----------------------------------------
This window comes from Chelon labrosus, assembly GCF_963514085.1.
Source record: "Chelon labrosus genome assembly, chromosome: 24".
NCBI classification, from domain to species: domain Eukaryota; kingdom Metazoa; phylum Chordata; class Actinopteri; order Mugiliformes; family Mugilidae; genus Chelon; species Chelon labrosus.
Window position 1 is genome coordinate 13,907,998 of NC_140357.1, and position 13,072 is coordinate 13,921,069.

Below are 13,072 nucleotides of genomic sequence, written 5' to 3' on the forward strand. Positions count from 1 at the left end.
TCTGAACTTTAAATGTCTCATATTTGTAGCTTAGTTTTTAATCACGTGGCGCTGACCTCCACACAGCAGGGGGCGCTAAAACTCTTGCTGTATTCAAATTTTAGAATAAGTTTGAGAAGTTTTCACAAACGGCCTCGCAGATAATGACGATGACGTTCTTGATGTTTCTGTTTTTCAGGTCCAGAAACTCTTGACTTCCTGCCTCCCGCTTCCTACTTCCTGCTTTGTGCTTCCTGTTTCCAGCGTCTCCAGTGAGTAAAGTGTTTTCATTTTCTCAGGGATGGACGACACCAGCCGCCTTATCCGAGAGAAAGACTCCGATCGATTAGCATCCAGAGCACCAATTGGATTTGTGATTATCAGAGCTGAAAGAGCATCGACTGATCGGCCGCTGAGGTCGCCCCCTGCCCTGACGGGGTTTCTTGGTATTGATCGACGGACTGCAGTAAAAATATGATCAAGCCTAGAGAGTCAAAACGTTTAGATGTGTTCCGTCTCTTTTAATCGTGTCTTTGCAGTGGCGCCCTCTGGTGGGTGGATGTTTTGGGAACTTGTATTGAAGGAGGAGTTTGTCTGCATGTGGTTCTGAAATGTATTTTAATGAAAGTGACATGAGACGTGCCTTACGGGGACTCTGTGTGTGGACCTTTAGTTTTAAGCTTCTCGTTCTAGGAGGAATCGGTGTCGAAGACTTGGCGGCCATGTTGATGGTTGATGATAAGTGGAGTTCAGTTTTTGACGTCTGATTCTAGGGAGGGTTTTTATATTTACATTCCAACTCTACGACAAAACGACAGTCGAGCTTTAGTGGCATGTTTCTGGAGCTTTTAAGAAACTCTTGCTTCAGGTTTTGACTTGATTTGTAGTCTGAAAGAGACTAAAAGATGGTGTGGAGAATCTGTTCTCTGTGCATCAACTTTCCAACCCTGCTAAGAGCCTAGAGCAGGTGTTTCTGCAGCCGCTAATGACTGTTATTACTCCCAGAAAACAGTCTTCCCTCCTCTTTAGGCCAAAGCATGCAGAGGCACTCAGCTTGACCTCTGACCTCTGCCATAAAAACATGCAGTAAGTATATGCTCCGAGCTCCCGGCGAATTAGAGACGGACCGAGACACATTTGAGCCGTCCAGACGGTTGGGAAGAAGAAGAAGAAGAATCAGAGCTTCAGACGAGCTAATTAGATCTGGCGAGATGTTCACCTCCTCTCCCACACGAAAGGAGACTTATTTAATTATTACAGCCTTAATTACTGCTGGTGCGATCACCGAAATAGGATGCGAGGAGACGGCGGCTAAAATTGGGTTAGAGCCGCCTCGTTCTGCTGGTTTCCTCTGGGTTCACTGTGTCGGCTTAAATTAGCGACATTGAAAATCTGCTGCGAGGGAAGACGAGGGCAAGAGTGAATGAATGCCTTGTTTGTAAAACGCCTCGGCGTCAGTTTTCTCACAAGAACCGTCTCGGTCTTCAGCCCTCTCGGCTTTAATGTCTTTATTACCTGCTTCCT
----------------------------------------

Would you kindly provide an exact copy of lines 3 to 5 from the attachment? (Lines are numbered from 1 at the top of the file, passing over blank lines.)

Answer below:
NCBI classification, from domain to species: domain Eukaryota; kingdom Metazoa; phylum Chordata; class Actinopteri; order Mugiliformes; family Mugilidae; genus Chelon; species Chelon labrosus.
Window position 1 is genome coordinate 13,907,998 of NC_140357.1, and position 13,072 is coordinate 13,921,069.

Below are 13,072 nucleotides of genomic sequence, written 5' to 3' on the forward strand. Positions count from 1 at the left end.